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Rare nerve disease linked to problems in cellular waste recycling

September 9, 2015


Dr. Rashmi Kothary and his team have made a breakthrough in understanding a rare inherited nerve disease that results in death before the age of two. Called HSAN-VI, this disease is caused by a mutation in a gene called dystonin. Dr. Kothary and his team examined mice with dystonin mutations and found that their sensory neurons (which transmit sight, sound and feeling to the brain or spinal cord) were all clogged up with partially recycled cellular components. Their research shows that the dystonin protein plays a key role in transporting these partially recycled materials (called autophagosomes) to the final recycling centres (called lysosomes). Further research could lead to new therapies for HSAN-VI, as well as many other neurological diseases that are linked to problems with cellular waste recycling. See Autophagy for details.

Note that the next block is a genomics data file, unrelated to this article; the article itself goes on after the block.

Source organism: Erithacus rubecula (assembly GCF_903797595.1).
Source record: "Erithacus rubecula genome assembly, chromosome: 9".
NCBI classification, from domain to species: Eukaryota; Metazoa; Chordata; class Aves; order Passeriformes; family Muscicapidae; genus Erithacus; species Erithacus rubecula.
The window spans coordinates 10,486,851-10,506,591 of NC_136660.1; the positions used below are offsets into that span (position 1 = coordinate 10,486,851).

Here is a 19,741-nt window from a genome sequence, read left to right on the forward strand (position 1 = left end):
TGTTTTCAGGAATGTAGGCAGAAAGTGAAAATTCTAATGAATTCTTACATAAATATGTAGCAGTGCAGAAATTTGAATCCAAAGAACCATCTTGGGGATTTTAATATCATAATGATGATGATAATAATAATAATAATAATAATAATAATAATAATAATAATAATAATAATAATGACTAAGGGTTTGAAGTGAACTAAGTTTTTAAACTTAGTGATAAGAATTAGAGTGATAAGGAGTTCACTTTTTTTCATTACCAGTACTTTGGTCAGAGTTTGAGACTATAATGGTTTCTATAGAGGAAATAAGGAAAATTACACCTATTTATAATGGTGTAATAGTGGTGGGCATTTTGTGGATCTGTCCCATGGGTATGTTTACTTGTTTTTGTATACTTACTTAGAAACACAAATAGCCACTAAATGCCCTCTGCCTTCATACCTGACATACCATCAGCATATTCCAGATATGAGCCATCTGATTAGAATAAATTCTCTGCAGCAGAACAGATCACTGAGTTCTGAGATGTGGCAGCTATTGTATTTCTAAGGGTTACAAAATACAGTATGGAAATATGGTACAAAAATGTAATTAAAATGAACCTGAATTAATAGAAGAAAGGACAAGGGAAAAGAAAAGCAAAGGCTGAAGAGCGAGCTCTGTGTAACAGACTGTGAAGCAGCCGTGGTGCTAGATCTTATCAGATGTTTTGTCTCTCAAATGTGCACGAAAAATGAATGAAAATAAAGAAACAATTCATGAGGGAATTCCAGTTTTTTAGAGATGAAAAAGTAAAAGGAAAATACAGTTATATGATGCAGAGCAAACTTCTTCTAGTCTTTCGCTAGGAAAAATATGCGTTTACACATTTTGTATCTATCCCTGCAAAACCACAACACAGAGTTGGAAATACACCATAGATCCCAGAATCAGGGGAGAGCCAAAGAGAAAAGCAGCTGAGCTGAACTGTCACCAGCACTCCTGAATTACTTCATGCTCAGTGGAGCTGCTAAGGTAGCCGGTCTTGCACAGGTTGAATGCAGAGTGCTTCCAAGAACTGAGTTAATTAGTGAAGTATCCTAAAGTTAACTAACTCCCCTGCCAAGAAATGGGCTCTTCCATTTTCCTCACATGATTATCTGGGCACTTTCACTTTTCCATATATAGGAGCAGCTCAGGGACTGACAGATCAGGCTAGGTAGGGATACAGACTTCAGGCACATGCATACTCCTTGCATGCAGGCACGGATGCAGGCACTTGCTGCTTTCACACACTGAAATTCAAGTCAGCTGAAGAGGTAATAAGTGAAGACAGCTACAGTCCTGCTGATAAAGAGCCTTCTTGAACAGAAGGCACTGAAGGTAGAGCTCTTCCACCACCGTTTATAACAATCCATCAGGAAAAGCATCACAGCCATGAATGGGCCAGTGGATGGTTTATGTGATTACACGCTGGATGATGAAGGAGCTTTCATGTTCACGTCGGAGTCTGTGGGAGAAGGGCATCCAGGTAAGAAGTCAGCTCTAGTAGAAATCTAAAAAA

Co-authors: Andrew Ferrier, Yves De Repentigny, Anisha Lynch-Godrei, Sabrina Gibeault, Walaa Eid, Daniel Kuo, Xiaohui Zha.
Funders: Canadian Institutes of Health Research, Ontario Ministry of Colleges, Training and Universities, University of Ottawa, The Ottawa Hospital Foundation


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